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  1. David Hume as a Proto-Weberian: Commerce, Protestantism, and Secular Culture.Margaret Schabas - 2020 - Social Philosophy and Policy 37 (1):190-212.
    David Hume wrote prolifically and influentially on economics and was an enthusiast for the modern commercial era of manufacturing and global trade. As a vocal critic of the Church, and possibly a nonbeliever, Hume positioned commerce at the vanguard of secularism. I here argue that Hume broached ideas that gesture toward those offered by Max Weber in his famous Protestant Ethic and the Spirit of Capitalism. Hume discerned a strong correlation between economic flourishing and Protestantism, and he pointed to a (...)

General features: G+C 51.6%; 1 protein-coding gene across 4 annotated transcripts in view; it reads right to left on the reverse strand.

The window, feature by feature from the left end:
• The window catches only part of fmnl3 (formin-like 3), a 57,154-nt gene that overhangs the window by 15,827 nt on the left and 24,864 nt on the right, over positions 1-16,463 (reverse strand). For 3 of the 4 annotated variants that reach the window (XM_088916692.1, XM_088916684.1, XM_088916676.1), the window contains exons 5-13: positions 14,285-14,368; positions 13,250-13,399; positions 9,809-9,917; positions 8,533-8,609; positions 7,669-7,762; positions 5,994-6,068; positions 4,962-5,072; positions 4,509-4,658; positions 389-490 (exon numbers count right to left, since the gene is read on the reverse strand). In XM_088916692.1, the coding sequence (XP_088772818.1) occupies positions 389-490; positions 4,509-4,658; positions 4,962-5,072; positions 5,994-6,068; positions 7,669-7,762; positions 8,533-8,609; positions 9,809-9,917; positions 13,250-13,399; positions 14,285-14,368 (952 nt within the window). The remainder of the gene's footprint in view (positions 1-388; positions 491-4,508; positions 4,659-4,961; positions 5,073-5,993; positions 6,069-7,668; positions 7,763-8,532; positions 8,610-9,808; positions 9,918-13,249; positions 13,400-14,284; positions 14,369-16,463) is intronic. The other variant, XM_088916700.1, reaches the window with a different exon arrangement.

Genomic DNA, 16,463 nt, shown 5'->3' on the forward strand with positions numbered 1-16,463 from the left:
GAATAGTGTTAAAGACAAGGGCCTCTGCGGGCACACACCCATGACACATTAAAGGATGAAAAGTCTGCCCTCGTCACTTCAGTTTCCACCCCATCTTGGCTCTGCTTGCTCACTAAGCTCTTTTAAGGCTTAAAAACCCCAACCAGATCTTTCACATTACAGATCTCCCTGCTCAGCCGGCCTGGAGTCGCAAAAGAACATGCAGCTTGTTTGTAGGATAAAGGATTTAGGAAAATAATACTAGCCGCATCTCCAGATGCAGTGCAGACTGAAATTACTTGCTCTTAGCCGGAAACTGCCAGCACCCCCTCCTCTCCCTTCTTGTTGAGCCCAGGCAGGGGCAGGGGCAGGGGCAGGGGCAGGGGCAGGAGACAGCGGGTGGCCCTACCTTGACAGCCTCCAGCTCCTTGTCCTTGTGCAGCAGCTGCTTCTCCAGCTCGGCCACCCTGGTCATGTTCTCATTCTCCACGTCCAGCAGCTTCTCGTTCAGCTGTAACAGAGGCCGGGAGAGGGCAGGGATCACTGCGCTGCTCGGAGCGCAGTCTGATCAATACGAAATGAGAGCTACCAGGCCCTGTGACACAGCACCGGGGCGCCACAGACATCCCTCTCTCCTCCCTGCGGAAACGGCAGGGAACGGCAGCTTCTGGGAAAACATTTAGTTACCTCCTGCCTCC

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  • Hume on Church Establishments, Secular Politics and History.Aaron Szymkowiak - 2017 - Diametros 54:95-117.
    In the third volume of the History of England, David Hume considers the political ramifications of the Protestant reformation with a “Digression concerning the ecclesiastical state.” He advocates the establishment of a state church, believing it will dampen religious “enthusiasm” in the polity. Unlike later secularization theorists, Hume assumes an intractable basis for religion in the human passions. Tensions in Hume’s “cooptation” strategy are evident from Adam Smith’s famous attack upon it in section five of The Wealth of Nations, and (...)
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